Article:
When they actually wheeled me out of the operating room after a six-hour lung transplant, Dr. Yee gave my wife and daughters two thumbs up. Everything was fine.
Were there any complications with your lung transplant?
I’ve had no incidents of rejection at any time, just one minor complication with my sternum. The X-ray was fine, but a C-T scan showed my sternum was not stable, which was confirmed by a clicking sensation I could feel in my chest.
In June 2016 my doctors went into the incision from my lung transplant – from armpit to armpit – put in some mesh to restrict a hernia plus inserted two metal plates to hold my sternum in place. Now it is all fused together, and luckily I do not set off metal detectors at airports.
The first three months of post-transplant are heavily regimented with going to rehabilitation classes and doctor check-ups. I also took a gazillion immune suppressants, checked my blood pressure everyday and measured my oxygen twice a day for the first six months. A dietician checks my blood regularly and helps me improve my way of eating.
How has your life changed as you navigate living with new lungs?
I retired in early 2019 and have turned into a regular househusband, taking care of most of the cooking and cleaning while my wife continues to work. I also walk a lot. I usually do about seven to ten kilometers a day walking our dog Rosco. And when I golf, I walk the course. Keeping active, eating well plus keeping stress at bay is the best way to manage.
I also belong to a couple of support groups. One group is at Vancouver General Hospital called the Lung Transplant Support Group, which is primarily for people who are being assessed for a lung transplant. The other support group is at St. Paul’s Hospital and is called the BC Pulmonary Fibrosis (PF) Support Group, which was set up for people who have a hard time breathing and getting enough oxygen into their bloodstream.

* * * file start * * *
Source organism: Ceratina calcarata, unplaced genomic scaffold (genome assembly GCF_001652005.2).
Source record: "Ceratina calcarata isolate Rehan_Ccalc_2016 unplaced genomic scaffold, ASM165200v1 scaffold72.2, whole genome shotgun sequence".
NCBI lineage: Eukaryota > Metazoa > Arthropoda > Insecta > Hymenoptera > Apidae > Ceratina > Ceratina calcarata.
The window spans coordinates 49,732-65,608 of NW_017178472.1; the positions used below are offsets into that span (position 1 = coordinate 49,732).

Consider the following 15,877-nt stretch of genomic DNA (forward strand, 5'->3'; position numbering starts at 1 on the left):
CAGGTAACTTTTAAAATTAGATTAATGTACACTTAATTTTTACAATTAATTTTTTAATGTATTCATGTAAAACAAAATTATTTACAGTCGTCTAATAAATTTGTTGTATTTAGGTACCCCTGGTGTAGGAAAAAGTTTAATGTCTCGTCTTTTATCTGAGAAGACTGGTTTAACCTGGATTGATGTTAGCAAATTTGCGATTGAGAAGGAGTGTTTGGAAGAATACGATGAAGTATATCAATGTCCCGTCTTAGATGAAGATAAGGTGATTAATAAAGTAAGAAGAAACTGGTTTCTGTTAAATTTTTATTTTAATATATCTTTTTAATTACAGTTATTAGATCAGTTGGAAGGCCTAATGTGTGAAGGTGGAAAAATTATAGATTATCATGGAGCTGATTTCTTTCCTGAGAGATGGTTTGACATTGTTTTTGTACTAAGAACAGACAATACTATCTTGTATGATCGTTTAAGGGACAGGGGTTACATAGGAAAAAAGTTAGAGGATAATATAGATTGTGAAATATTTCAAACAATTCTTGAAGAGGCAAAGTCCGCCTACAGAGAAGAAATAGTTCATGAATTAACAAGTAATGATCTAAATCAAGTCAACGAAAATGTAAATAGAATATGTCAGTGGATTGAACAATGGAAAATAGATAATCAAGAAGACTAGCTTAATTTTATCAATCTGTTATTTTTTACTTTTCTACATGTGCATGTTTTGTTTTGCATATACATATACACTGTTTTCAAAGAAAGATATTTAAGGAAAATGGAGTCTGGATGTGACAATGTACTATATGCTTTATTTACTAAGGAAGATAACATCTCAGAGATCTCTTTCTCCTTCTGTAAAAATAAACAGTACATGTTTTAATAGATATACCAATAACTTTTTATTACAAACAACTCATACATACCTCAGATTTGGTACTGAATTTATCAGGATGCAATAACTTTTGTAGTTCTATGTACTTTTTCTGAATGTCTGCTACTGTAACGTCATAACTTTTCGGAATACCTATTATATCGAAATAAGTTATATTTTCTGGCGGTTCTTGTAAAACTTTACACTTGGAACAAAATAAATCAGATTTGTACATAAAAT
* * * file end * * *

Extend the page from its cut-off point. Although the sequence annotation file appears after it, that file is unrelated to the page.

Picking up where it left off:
There are about 200 diseases under the Interstitial Lung Disease umbrella. IPF is the most common.
The sad reality is not all people are going to have a lung transplant, and not all people are going to survive. Many do not qualify for a transplant. For example, a patient must be cancer-free for five years and sometimes lung disease progresses much quicker than the successful treatment of cancer. In these cases, the focus is on managing pain.
Based on conversations with people in your lung disease support groups, what have you learned?
More family doctors need to be educated about pulmonary fibrosis as well as the family of related diseases that fall under the Interstitial Lung Disease umbrella. Many people I know suffering from this disease attest that had their family doctor been more informed and acted quicker, then the course of their lung disease may have taken a different path. We see things getting better in BC’s lower mainland, but in rural regions and in the northern part of our province much still needs to be done.
Vital supports, including oxygen therapy and medicine, need to be better subsidized for those without extended medical coverage. For example, liquid oxygen is very expensive and not everyone can afford it. Most people have bottles of oxygen as well as having a stationary machine that produces oxygen. Unless you have third-party insurance, it is not always affordable. I wish we could change that and make all forms of oxygen available for all people with lung disease.